E-commerce in Mexico reconfiguring prices in pet food

As pet food e-commerce in Mexico increases during the pandemic, as it is growing elsewhere, pet food pricing strategies and profits are changing.

(Artem Samokhvalov | shutterstock.com)
(Artem Samokhvalov | shutterstock.com)

Amidst the COVID-19 outbreak, internet sales are ramping up, particularly for pet food. E-commerce specialists believe the current outbreak pandemic will accelerate the imminent growth of online sales in Mexico, including pet food sales.

Amazon and other major outlets, such as Mercado Libre, are leading the booming online sales for pet food locally. One major implication of increasing online transactions for the pet food business is the reconfiguration of pricing strategies and profits.

Some pet food products cheaper online despite demand

Online retailing leaves out some of the intermediaries that brick-and-mortar stores still use. Generally, the traditional retail pet food business has at least one intermediary seller – sometimes, more than one.

With a larger share of pet food sales now, prices for pet food products are being pushed down as intermediaries add up profit margins. For example, Amazon’s best-selling pet product in Mexico is a 20-kilogram Nupec adult dog formulation, with a price at 70 pesos (US$2.87) per kilo. Veterinary and pet shops sell the same product.

At the same time, the 10th best-selling product on Amazon’s Mexican platform is Purina’s Dog Chow in a 7.5-kilogram size, available at just 47 pesos (US$1.9) per kilo. The same product cost 13% more at Walmart.

Moreover, the online prices mentioned above are the same as two years ago, suggesting that some pet food products in Mexico are cheaper online today, despite higher demand amidst the current COVID-19 outbreak. Royal Canin's 6.5-kg small-breed formula – the fourth best-selling pet food on Amazon Mexico – is available at 125 pesos (US$5.12) per kilo. A couple of years ago, the price per kilo for this product was higher than today, even with an exchange rate 30% lower.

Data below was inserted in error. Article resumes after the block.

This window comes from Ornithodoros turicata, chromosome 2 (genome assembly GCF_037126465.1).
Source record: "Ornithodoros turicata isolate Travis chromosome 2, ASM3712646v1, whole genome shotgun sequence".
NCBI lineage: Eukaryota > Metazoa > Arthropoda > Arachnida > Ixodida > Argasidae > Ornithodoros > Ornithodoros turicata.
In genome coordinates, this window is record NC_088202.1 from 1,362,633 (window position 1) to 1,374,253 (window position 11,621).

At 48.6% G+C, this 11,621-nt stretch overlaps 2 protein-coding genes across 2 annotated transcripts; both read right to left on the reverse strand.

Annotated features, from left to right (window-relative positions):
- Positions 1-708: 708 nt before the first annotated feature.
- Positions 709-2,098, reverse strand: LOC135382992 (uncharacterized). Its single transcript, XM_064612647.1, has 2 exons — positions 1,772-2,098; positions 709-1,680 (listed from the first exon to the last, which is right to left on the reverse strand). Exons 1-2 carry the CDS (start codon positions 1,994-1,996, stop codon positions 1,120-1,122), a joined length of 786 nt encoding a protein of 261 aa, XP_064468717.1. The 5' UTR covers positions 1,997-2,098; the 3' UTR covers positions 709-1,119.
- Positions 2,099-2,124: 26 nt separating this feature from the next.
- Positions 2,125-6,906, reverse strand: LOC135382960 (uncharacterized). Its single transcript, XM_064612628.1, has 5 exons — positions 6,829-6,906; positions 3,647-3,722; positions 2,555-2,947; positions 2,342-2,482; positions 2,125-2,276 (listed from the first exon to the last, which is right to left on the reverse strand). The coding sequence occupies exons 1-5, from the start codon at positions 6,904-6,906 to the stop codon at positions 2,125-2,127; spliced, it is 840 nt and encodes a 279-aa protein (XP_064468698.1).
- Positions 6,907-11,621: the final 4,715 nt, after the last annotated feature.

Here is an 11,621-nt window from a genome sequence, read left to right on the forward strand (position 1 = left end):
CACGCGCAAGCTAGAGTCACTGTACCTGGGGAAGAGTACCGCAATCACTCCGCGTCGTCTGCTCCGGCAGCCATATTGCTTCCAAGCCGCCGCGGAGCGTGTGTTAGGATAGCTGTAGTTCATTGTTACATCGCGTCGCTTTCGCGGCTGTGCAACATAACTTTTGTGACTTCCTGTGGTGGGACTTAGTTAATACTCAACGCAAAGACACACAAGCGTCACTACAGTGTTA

As online sales are growing, intermediation is diminishing, and pet food is getting more affordable for online consumers.

Positive news for Mexican pet owners

Another benefit for consumers buying online is they can easily compare products and prices from different vendors, while this more difficult and time-consuming at physical stores.

Among all the bad news from COVID-19, Mexican consumers have some positive news regarding prices, prompt delivery and a wide product array. Online sales are restructuring the local pet food market.

 

View our continuing coverage of the coronavirus/COVID-19 pandemic.

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